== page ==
The application of continuous land cover information in conjunction with spatial metrics proved to be valuable for the explanation of home-range sizes of red deer.


Habitat use of animals is assumed to be mainly driven by forage availability and is a complex hierarchical process of behavioural responses and choices [1]. Individuals choose habitat that maximizes resources (e.g. food or shelter) and conditions necessary for survival and reproduction [2], whereas these resources are influenced by temporal and spatial variations of the landscape [3]. Habitat selection is led by behavioural decisions and is shaped by the environment, leading to the observed habitat use [4].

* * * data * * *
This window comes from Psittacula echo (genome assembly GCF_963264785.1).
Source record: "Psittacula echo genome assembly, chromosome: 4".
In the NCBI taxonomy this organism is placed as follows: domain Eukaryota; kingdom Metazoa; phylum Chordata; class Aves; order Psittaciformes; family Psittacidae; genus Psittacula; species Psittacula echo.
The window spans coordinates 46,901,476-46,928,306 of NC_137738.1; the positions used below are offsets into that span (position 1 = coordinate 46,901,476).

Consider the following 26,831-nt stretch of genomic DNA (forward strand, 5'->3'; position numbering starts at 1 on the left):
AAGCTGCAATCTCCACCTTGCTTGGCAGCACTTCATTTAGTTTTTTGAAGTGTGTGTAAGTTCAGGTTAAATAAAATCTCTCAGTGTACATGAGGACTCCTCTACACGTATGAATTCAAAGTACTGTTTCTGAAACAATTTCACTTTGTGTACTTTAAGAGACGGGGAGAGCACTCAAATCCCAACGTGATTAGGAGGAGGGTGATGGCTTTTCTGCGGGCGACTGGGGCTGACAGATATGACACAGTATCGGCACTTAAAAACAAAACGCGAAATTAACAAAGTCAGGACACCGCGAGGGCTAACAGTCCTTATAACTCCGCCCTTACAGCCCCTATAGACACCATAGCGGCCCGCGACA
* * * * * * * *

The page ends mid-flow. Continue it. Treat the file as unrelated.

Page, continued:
A large majority of animals use certain areas without showing a territorial behaviour, referred to as home range. In contrast to territories, a home range has no defended borders [5]. Home ranges are generally defined as the spatial expression of all behaviours an animal performs in order to survive and reproduce [5]. Since home ranges link individual movement paths to dispersal and population dynamics, understanding why and how home range sizes vary between and among species is a fundamental issue in ecology. The current and prospective availability of large movement data sets and remotely sensed environmental information will allow further detailed analysis [6]. Progress in GPS–sensor receiver technology and satellite telemetry makes it possible to track animals over long time spans with high temporal and spatial resolution and to analyse their habitat requirements and movement paths [7].